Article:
Goliath by Tochi Onyebuchi Science fiction set in Connecticut!!! This book I wasn't aware of, because last year, when I was covering the Connecticut Book Awards, I was only interested in the children's categories. This year, remember, I'm focusing on adult work, my own and everyone else's. The big draw for me with this book is that it is, as I've already said, science fiction set in Connecticut. Now, perhaps there is a subgenre of Connecticut-based science fiction that I don't know about, because I'm not that knowledgeable about scifi. But now I know there is this one.

Tuesday, August 08, 2023

More Parenting Humor From Gail

Photo by Helena Jakovicova Kovacova on Pexels
I had a new humor piece accepted for publication last week and published today at Frazzled. Job Specifications for Position As Our Child was inspired by two generations of children in our family.

We've found this morning that some family members who I've sent the link to were only able to read a portion of it before getting a message that only Medium (the platform on which Frazzled exists) members can read the rest of it. Usually readers get a few free reads on Medium each month, so I don't know what that's about.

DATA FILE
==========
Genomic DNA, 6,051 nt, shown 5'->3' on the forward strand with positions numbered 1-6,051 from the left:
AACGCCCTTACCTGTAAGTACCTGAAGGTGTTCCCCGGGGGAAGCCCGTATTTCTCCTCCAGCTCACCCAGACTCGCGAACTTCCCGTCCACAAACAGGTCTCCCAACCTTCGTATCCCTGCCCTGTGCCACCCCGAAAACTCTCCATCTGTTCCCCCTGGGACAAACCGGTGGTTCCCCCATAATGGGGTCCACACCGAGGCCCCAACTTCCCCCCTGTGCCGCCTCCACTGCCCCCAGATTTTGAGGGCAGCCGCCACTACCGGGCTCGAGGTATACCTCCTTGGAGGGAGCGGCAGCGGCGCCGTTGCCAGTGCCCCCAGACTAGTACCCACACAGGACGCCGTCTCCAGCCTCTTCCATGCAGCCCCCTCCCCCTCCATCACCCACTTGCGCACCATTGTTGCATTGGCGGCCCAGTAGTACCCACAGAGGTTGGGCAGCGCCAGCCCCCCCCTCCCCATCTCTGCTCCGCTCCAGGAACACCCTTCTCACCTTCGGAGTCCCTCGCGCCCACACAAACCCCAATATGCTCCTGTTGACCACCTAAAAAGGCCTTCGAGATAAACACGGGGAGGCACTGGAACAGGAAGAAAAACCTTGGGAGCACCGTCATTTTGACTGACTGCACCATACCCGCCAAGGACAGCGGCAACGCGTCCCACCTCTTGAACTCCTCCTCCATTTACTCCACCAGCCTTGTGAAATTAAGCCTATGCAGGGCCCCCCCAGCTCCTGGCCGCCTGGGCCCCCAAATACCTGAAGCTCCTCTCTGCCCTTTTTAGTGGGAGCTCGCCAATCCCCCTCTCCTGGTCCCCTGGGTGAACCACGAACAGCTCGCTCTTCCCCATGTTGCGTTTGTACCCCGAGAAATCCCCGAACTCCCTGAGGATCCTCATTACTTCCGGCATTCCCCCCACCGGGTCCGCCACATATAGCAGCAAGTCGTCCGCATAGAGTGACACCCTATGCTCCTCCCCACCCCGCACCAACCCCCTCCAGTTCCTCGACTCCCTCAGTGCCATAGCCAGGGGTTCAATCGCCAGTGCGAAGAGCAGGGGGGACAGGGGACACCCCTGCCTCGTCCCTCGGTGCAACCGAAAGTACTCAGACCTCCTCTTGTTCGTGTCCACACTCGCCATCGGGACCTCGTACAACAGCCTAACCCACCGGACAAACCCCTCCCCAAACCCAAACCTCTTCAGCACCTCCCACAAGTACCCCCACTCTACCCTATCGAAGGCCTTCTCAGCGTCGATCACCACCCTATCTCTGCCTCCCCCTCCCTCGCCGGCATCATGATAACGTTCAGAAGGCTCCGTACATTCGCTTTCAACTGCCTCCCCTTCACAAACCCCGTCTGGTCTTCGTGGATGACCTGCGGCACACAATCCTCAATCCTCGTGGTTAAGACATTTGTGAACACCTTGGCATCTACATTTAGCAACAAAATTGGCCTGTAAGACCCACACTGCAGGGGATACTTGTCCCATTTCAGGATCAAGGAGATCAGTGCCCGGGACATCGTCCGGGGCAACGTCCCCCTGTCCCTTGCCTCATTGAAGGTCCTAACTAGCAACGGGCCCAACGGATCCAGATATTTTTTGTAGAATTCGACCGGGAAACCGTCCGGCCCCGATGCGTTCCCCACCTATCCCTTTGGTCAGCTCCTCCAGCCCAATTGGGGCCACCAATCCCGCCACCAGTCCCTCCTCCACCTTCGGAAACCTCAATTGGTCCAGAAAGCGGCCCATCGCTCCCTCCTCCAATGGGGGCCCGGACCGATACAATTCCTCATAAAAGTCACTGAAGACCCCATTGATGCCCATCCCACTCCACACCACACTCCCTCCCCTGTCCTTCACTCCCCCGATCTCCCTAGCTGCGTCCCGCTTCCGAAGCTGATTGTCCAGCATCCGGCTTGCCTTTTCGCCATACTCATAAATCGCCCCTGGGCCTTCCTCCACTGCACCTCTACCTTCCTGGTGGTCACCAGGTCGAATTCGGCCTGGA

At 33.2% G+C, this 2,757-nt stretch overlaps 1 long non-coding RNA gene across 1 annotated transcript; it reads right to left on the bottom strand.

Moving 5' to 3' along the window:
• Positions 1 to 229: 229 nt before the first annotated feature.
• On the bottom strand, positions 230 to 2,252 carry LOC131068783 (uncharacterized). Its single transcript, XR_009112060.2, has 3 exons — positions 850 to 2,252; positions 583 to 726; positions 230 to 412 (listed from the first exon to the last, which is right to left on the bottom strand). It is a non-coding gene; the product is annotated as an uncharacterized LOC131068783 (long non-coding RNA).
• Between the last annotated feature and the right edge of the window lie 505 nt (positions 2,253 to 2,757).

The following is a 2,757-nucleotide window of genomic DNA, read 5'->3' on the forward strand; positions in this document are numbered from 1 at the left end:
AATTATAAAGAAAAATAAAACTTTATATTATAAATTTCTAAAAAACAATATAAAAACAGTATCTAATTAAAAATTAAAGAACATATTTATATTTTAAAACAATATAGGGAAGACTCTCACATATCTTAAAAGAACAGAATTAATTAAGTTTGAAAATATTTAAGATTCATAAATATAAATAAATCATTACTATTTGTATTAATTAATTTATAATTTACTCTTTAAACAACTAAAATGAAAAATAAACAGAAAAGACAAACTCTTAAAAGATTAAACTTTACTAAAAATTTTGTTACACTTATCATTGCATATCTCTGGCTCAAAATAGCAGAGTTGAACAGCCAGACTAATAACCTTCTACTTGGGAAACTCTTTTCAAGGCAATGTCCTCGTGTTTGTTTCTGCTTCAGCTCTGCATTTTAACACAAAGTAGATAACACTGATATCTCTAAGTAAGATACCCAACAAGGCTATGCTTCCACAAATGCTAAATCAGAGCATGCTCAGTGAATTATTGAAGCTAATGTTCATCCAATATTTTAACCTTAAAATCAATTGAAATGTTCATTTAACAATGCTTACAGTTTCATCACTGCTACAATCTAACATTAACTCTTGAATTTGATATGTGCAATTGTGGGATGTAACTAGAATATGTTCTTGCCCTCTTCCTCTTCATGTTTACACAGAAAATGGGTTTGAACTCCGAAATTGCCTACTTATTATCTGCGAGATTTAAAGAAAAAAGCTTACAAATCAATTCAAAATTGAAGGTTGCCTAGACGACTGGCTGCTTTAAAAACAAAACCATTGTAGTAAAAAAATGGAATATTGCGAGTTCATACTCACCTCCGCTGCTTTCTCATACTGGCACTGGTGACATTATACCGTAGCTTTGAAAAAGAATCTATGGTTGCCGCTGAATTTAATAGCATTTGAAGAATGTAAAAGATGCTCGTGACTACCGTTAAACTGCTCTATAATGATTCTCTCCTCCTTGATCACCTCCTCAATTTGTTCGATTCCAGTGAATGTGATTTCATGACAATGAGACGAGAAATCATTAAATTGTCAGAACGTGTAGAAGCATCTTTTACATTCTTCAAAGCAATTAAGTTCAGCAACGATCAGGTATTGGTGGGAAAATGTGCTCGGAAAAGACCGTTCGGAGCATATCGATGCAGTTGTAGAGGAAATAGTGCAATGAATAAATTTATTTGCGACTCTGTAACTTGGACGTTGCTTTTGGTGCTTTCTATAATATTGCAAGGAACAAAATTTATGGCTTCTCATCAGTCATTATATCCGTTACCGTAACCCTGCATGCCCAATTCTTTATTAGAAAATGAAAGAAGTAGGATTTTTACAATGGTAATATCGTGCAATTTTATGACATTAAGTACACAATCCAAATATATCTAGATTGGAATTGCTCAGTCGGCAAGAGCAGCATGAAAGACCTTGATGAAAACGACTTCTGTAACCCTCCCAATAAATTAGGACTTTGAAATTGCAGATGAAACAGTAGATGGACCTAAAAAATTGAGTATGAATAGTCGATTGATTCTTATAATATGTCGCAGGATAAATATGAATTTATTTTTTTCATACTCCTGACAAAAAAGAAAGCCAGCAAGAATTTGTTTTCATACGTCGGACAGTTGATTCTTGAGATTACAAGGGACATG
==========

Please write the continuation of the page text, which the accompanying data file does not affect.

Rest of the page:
Since Medium allows me to share articles on Facebook and Twitter, I assume you can read the whole thing if you access it from my posts there. So if you're either a Facebook or Twitter person, you're welcome to look for me there, and welcome to friend or follow

UPDATE: Well, maybe you won't be able to read it by way of Facebook and Twitter. If that's the case, my apologies.